Five major port trusts function without full-time chief executives

P Manoj Mumbai | Updated on January 08, 2018 Published on October 05, 2017

Situation ‘alarming’, will lead to delay in decision-making process: officials

Five major port trusts are operating without a full-time chief executive, some for about 18 months, a situation termed “alarming” by port officials when private rivals are nipping at the heels of the 12 ports owned by the Central government.

MT Krishna Babu, the Chairman of Visakhapatnam Port Trust, holds additional charge of Kolkata Port Trust since March 2016.

Cochin Port Trust has been without a full-time chairman from May 2016 after Paul Antony stepped down from the post on completing his five-year term. P Raveendran, Chairman of Chennai Port Trust, holds the additional charge of Cochin Port Trust from March 2017.

Rinkesh Roy, Chairman of Paradip Port Trust, has been vested with the additional responsibility of looking after Kamarajar Port Ltd, after the previous Chairman and Managing Director MA Bhaskarachar superannuated on July 31. Kamarajar is India’s only Central government-owned port that is run as a company; the rest are run as trusts.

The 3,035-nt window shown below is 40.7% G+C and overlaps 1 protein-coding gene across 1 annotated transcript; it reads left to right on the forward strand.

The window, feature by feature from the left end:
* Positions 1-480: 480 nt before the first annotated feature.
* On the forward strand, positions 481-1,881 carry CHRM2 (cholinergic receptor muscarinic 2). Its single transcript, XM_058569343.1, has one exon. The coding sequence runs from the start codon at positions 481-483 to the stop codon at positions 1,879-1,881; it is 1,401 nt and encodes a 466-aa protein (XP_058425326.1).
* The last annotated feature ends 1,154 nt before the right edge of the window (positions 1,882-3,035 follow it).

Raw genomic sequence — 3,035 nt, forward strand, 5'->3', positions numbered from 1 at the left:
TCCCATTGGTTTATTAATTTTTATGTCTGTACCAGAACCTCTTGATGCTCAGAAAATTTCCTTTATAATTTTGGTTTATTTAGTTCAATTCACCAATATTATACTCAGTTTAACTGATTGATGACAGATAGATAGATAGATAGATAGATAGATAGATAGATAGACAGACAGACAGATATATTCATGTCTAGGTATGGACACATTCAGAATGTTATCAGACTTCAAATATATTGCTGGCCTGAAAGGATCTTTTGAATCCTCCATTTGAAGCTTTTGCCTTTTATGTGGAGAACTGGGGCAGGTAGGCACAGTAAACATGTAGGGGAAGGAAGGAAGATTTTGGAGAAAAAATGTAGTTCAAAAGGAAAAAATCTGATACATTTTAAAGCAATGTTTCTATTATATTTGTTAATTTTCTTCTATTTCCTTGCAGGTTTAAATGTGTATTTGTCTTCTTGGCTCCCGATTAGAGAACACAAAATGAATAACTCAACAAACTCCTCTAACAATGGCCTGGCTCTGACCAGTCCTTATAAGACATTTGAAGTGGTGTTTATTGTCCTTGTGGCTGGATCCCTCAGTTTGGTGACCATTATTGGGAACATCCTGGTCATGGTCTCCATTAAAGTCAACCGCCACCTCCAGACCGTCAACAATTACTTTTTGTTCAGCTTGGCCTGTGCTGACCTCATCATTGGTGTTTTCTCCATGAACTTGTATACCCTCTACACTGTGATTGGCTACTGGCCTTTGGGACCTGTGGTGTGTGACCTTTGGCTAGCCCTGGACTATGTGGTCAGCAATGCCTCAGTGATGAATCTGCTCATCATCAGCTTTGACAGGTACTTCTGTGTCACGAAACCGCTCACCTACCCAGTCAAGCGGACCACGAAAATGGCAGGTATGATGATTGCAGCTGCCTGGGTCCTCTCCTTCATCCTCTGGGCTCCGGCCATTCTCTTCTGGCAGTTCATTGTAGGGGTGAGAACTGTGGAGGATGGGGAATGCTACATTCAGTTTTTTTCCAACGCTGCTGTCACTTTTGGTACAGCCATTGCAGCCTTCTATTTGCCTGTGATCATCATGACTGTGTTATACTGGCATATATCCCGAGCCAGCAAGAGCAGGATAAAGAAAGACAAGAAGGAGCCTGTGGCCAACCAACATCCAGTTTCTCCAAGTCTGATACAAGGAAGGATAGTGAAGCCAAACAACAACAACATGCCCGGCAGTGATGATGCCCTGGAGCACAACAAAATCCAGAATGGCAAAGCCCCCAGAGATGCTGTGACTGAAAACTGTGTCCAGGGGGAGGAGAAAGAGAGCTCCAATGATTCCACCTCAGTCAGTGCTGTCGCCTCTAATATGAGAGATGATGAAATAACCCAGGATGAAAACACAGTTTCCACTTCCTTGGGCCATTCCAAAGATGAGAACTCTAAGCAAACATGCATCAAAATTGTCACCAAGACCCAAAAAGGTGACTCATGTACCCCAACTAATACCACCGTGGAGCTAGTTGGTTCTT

Suresh Shirwardkar, Deputy Chairman of New Mangalore Port Trust, is the Chairman in-charge of the port after PC Parida superannuated on July 31.

I Jeyakumar, Chairman of Mormugao Port Trust, holds the additional charge of V O Chidambaranar Port Trust after SAC Bose superannuated on August 31.

Deendayal Port Trust (earlier known as Kandla Port Trust) will soon be without a full-time Chairman when the five-year term of the incumbent Ravi Parmar ends in February 2018.

Two other institutions under the Shipping Ministry are also without functional heads — the Indian Maritime University (IMU) and the Sethusamudram Corporation Ltd.

KM Sivakholundu, the senior-most professor at IMU, functions as the interim Vice-Chancellor after K Ashok Vardhan Shetty quit in May.

The Shipping Ministry too is without a full-time joint secretary (ports) after Barun Mitra left for another Central assignment on promotion. Except for Kamarajar, the chairmen of port trusts are picked through an internal mechanism.

“It’s an alarming situation in the ports sector which is the real back-bone of India’s foreign trade,” said an industry official.

The absence of a full-time chief executive, according to sources, delays the decision-making process at a time when these ports are losing market share to private ports.

Cargo handling

The dozen major ports handled 647.76 million tonnes (mt) of cargo in the year-ended March 2017, accounting for 57 per cent of India’s external trade via sea route.

Private ports have been increasing their market share from about 10 per cent a decade ago to 43 per cent aided by flexible regulatory regime and faster decision-making processes.

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Published on October 05, 2017
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